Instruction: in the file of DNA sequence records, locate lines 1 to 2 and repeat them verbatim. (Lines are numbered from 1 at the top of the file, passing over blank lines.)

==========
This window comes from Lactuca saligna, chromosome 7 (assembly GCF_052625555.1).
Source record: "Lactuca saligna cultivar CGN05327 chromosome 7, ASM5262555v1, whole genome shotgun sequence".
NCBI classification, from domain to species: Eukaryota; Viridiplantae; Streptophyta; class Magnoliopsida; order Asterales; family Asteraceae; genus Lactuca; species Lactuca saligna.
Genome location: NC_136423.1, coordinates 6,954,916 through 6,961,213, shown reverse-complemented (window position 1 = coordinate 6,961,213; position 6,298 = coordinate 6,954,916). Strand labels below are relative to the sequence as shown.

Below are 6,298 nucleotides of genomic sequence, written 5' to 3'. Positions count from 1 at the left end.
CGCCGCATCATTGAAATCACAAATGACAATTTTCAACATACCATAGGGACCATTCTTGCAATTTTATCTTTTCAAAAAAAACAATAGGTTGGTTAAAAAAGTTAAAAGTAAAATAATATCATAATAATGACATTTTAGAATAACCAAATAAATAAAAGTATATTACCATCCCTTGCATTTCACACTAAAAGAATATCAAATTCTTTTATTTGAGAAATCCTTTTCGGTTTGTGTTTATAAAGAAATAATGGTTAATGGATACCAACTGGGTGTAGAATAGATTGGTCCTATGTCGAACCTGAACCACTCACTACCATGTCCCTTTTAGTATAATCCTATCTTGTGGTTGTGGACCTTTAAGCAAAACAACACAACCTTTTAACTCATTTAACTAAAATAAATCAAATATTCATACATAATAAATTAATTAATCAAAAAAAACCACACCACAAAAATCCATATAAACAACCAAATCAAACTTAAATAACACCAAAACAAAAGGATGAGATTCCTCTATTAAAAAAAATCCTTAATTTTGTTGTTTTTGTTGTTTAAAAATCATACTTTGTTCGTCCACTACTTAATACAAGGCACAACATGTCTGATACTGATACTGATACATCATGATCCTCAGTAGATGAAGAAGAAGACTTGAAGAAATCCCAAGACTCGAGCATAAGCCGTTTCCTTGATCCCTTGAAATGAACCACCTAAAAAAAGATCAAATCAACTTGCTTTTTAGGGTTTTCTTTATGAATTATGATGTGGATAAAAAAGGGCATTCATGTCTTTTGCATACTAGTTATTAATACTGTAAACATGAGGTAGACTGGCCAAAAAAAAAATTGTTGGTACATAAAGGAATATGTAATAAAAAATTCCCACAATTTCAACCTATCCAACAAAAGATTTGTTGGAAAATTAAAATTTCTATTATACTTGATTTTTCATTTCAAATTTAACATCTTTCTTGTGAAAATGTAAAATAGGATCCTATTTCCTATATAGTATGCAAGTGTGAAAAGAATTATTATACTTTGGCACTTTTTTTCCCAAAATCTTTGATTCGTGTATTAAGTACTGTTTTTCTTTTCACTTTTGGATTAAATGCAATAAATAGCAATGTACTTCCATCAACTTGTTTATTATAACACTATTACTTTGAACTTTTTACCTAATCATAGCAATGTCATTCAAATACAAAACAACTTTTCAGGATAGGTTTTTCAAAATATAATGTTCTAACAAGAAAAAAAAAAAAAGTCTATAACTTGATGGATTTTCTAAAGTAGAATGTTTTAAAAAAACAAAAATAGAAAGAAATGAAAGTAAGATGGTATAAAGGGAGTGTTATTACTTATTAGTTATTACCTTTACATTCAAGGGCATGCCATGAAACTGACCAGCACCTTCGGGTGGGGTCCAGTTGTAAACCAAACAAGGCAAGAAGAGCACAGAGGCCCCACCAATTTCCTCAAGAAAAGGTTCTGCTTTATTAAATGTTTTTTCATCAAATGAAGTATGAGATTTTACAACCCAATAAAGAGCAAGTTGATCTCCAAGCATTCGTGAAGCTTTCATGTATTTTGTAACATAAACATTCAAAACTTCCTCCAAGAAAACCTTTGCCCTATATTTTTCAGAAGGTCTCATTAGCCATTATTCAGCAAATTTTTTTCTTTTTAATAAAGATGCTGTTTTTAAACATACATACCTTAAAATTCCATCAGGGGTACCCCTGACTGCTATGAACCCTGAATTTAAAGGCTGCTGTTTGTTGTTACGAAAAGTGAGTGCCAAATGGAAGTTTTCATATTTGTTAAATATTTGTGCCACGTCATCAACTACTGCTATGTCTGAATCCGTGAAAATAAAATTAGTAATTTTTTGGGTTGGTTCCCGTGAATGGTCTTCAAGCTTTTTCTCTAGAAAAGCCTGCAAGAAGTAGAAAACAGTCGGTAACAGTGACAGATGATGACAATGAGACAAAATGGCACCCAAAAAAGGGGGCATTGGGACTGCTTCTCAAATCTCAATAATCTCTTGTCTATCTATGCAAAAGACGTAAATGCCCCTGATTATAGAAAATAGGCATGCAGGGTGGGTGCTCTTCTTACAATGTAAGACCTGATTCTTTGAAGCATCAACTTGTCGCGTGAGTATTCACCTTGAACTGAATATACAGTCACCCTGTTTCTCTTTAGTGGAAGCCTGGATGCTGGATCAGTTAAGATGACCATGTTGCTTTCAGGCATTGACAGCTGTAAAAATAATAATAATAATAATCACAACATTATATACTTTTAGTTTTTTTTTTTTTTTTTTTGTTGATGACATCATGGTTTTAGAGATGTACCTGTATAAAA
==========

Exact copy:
This window comes from Lactuca saligna, chromosome 7 (assembly GCF_052625555.1).
Source record: "Lactuca saligna cultivar CGN05327 chromosome 7, ASM5262555v1, whole genome shotgun sequence".